"We are also bound by contract not to reveal the name of the film. The movies I mentioned are the ones that have directly contacted us."
A prominent spot in the office-cum-workshop display posters of a hit television series. The company has provided items for the last two seasons. It is supplying items for the next season as well.
A 100% export company, Lord of Battles primarily sells to markets in the US, UK, Europe, Australia, Russia and Japan.
The items most in demand are chain mails, camisoles (the clothing worn under the chain mail), medieval leather boots and camping items -- pots, pans, cauldrons, S-hooks, kettles etc.
In the workshop below, neck ties and wine bottle holders, made of chain mail, are ready to be shipped to a souvenir shop in Europe.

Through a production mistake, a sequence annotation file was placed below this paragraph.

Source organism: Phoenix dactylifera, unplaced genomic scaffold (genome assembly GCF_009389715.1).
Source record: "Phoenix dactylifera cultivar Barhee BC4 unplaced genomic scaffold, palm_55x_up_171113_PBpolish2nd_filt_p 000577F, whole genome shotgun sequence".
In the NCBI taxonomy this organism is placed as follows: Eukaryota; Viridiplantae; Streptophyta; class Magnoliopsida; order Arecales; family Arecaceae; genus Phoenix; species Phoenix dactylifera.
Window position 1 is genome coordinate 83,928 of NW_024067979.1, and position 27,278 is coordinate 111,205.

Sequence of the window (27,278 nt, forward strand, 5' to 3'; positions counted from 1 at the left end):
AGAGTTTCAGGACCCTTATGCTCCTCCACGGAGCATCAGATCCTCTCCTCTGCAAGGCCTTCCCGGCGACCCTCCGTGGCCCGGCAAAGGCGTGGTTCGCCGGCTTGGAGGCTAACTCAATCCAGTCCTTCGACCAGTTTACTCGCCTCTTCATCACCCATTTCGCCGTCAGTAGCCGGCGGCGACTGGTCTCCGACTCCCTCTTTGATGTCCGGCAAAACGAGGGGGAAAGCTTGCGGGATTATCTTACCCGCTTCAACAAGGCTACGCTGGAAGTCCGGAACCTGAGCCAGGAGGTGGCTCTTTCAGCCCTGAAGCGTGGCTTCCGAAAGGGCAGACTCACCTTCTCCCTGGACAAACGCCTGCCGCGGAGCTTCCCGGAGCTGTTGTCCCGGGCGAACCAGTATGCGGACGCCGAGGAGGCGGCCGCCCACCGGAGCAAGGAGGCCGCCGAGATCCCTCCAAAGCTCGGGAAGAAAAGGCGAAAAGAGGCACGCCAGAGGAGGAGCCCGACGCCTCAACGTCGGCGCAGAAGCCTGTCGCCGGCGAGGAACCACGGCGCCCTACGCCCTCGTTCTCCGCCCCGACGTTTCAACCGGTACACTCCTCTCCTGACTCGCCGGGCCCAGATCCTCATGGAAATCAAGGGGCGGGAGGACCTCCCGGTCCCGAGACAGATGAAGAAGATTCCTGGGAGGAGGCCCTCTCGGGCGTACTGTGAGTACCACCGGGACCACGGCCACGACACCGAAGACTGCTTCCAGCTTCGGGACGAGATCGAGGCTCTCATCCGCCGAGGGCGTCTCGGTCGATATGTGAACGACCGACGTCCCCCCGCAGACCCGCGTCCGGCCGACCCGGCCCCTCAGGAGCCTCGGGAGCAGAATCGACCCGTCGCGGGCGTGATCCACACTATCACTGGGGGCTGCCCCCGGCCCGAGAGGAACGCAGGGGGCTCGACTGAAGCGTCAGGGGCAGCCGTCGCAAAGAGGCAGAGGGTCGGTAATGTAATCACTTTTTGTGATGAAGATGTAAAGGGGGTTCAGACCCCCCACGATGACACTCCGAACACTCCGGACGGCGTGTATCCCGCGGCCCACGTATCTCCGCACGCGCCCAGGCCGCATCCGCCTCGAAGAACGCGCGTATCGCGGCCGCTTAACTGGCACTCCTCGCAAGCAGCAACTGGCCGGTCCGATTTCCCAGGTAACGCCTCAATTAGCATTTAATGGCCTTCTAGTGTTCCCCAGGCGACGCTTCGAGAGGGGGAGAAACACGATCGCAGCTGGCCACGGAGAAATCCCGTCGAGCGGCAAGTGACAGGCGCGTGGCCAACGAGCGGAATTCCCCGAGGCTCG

On another rack, 150 sauce pans are waiting to be dispatched for a camping scene in an upcoming film.
"Our craft persons make everything by hand, nothing is machine-made. It's a great feeling to see big actors wear our stuff," says Mahajan, giving us a walk-through as we walk past Michael Fassbender in Assassin's Creed.
A group of women working from home stitch the rings into patches that are then made into armour. 130 craft persons, mostly employed in the factory in Saharanpur, UP, work on creating the items.
Currently, the company is creating material for two films and five theatre productions. A group of Russian costume designers had arrived the previous day to decide on the final costumes for a war movie.